Universities that offer potential students a wide range of comprehensive information achieve a higher satisfaction score in the National Student Survey (NSS), according to new research published by QAA.
A survey of 38 university websites and interviews with eight universities found that universities with 'high quality scores provided more information'.
The study found that universities in general 'appear to be doing well in providing information of the details of the facilitators of the learning' and offered a 'consistently high amount of information on student workload'.
However, researchers from the University of Surrey and Liverpool Hope University, also found that information was not generally available on expected contact time with the tutors nor the teaching qualifications of staff.
The research, commissioned by QAA to assess how universities use its guidance to inform their provision of information to potential students, found universities' adoption of its recommendations to be 'variable and frequently formulaic'.
Ian Kimber, QAA’s Director of Quality Development, said: 'Our guidance was published in the second half of 2013 and universities have a long lead in time to produce their prospectuses – they are often working eighteen months ahead. So, we expect a delay between the publication of guidance and evidence of universities implementing it.
'We commissioned research in January 2015 to check progress and some has been made. The Competition and Markets Authority (CMA) guidance which published in March 2015, signals the need for improvements to continue in this area.'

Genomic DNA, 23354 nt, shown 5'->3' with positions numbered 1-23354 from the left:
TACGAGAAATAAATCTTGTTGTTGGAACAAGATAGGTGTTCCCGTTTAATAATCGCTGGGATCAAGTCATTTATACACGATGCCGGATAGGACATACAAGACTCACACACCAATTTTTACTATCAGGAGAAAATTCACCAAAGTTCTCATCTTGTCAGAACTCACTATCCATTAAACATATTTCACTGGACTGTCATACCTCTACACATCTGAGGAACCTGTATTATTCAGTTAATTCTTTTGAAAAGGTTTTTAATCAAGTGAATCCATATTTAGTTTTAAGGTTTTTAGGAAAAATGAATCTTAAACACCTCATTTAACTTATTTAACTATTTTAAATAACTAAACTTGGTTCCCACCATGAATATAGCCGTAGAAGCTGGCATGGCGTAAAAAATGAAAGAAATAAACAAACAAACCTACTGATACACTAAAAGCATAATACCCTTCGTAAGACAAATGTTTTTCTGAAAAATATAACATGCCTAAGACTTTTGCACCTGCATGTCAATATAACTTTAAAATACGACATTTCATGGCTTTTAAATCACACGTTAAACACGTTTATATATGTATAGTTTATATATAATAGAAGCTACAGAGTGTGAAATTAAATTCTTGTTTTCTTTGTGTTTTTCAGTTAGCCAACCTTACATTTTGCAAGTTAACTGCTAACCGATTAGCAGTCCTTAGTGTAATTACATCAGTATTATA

The CMA has identified a range of information for students that should be 'easily accessible' in order to comply with consumer protection legislation. The proposed Teaching Excellence Framework (TEF) will take the observation of CMA information requirements as a pre-condition for a higher level TEF assessment.
Ian Kimber added: 'Our UK Quality Code for Higher Education and related guidance emphasise to universities the importance of providing sufficient information to enable prospective students to make an informed choice regarding their higher education. The importance of this information is reflected in its featuring in the proposed TEF.
'Not only is this important in giving students the protection required by the law, but it also helps maintain public confidence and protects the standards and reputation of UK higher education.
'Universities and colleges are increasingly sharing with our reviewers their approach to meeting new CMA legislation and demonstrating how the sector is responding to its obligations under consumer law.
'We are working with the sector and the CMA in the ongoing development of this area of the Quality Code.'